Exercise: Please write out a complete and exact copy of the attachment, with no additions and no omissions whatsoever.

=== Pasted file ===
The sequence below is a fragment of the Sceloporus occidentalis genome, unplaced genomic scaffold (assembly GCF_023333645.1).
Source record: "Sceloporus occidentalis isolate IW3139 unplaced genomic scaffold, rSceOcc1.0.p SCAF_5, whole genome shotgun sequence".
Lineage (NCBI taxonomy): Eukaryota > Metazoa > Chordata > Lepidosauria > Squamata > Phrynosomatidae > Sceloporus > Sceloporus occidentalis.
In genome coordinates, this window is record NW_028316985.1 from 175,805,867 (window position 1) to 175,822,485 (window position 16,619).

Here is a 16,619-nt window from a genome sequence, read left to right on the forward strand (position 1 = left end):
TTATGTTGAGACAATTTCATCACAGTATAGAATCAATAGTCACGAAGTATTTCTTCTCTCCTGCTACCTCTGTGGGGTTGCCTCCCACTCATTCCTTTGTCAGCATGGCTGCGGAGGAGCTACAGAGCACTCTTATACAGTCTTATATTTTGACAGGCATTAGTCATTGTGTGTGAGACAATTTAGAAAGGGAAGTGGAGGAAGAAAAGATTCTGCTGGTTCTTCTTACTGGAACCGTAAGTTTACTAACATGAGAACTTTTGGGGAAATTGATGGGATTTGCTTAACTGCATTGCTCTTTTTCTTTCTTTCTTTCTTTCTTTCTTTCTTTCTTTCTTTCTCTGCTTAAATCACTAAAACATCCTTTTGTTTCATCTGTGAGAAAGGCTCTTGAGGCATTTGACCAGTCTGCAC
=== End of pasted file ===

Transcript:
The sequence below is a fragment of the Sceloporus occidentalis genome, unplaced genomic scaffold (assembly GCF_023333645.1).
Source record: "Sceloporus occidentalis isolate IW3139 unplaced genomic scaffold, rSceOcc1.0.p SCAF_5, whole genome shotgun sequence".
Lineage (NCBI taxonomy): Eukaryota > Metazoa > Chordata > Lepidosauria > Squamata > Phrynosomatidae > Sceloporus > Sceloporus occidentalis.
In genome coordinates, this window is record NW_028316985.1 from 175,805,867 (window position 1) to 175,822,485 (window position 16,619).

Here is a 16,619-nt window from a genome sequence, read left to right on the forward strand (position 1 = left end):
TTATGTTGAGACAATTTCATCACAGTATAGAATCAATAGTCACGAAGTATTTCTTCTCTCCTGCTACCTCTGTGGGGTTGCCTCCCACTCATTCCTTTGTCAGCATGGCTGCGGAGGAGCTACAGAGCACTCTTATACAGTCTTATATTTTGACAGGCATTAGTCATTGTGTGTGAGACAATTTAGAAAGGGAAGTGGAGGAAGAAAAGATTCTGCTGGTTCTTCTTACTGGAACCGTAAGTTTACTAACATGAGAACTTTTGGGGAAATTGATGGGATTTGCTTAACTGCATTGCTCTTTTTCTTTCTTTCTTTCTTTCTTTCTTTCTTTCTTTCTTTCTCTGCTTAAATCACTAAAACATCCTTTTGTTTCATCTGTGAGAAAGGCTCTTGAGGCATTTGACCAGTCTGCAC